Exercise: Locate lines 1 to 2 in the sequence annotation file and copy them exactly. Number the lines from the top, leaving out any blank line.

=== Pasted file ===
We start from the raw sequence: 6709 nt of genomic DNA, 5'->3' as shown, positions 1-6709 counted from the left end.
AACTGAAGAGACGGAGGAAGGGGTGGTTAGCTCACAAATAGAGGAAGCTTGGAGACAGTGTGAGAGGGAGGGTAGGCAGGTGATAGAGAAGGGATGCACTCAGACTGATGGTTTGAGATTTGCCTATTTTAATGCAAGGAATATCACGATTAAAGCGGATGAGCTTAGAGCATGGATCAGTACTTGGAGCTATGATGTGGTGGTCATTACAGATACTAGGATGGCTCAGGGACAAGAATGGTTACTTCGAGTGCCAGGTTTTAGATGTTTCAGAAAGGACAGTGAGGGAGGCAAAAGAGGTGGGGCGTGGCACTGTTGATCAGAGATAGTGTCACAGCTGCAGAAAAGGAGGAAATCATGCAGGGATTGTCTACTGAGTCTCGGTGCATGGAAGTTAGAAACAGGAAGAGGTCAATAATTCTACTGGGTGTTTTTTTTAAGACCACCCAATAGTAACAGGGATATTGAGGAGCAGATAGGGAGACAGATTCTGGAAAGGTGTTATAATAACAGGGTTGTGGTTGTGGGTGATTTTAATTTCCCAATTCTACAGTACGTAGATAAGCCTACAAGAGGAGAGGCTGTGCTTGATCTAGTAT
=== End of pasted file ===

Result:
We start from the raw sequence: 6709 nt of genomic DNA, 5'->3' as shown, positions 1-6709 counted from the left end.
AACTGAAGAGACGGAGGAAGGGGTGGTTAGCTCACAAATAGAGGAAGCTTGGAGACAGTGTGAGAGGGAGGGTAGGCAGGTGATAGAGAAGGGATGCACTCAGACTGATGGTTTGAGATTTGCCTATTTTAATGCAAGGAATATCACGATTAAAGCGGATGAGCTTAGAGCATGGATCAGTACTTGGAGCTATGATGTGGTGGTCATTACAGATACTAGGATGGCTCAGGGACAAGAATGGTTACTTCGAGTGCCAGGTTTTAGATGTTTCAGAAAGGACAGTGAGGGAGGCAAAAGAGGTGGGGCGTGGCACTGTTGATCAGAGATAGTGTCACAGCTGCAGAAAAGGAGGAAATCATGCAGGGATTGTCTACTGAGTCTCGGTGCATGGAAGTTAGAAACAGGAAGAGGTCAATAATTCTACTGGGTGTTTTTTTTAAGACCACCCAATAGTAACAGGGATATTGAGGAGCAGATAGGGAGACAGATTCTGGAAAGGTGTTATAATAACAGGGTTGTGGTTGTGGGTGATTTTAATTTCCCAATTCTACAGTACGTAGATAAGCCTACAAGAGGAGAGGCTGTGCTTGATCTAGTAT